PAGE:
June 24, 2012

I have been reading Grace's Sweet Life (La Mia Vita Dolce) for awhile now, as she's a fellow London, Ontario blogger, so I was thrilled when Ulysses Press sent me a copy of her new cookbook "Grace's Sweet Life: Homemade Italian Desserts from Cannoli, Tiramisu, and Panna Cotta to Torte, Pizzelle, and Struffoli." Even the title is a litany of sweet Italian goodness and the book is no different.

Her blog is always full of stunning, dramatic dessert photos, so I was happy to see them in print and with great descriptions of Italian classic dessert recipes and techniques. The instructions are quite in-depth for some of the recipes and there is quite a lot of text for a cookbook, but better to have more instructions than less when it comes to baking.

The book is divided into different dessert categories, such as "Cakes and Cheesecakes," "Pies and Tarts," "Pastries and Fried Desserts" and although there aren't a lot of personal anecdotes or connections described with the recipes, I think the book is intended more as a reference for learning about Italian baking rather than a "storybook" cookbook.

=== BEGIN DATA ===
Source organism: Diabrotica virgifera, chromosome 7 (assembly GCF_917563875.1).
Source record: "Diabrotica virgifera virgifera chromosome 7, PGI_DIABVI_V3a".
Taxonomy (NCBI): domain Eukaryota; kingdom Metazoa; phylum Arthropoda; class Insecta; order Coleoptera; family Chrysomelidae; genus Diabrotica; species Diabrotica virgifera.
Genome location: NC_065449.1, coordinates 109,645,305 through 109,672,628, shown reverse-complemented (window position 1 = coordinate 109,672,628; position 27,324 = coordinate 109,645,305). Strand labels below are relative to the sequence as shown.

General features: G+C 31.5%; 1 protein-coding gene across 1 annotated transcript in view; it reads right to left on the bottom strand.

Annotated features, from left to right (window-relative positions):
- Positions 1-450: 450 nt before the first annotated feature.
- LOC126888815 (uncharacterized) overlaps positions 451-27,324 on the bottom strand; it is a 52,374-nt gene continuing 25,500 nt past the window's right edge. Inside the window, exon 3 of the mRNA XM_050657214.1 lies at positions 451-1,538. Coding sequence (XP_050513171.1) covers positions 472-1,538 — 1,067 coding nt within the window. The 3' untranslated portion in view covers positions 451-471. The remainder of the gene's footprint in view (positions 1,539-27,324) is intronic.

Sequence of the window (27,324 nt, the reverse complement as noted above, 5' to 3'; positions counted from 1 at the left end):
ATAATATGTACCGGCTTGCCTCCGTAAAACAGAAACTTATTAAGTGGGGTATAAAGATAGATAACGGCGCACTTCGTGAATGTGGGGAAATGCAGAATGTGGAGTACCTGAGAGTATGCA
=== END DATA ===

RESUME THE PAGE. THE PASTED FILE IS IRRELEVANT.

I would definitely look to this book for making a stunning dessert for a party or special occasion, as most of the recipes are quite rich and decadent. It's not really something I would look to for everyday baking (as if I even used the term "everyday baking." By that I mean something on the healthier side I would eat during the week as a quick dessert).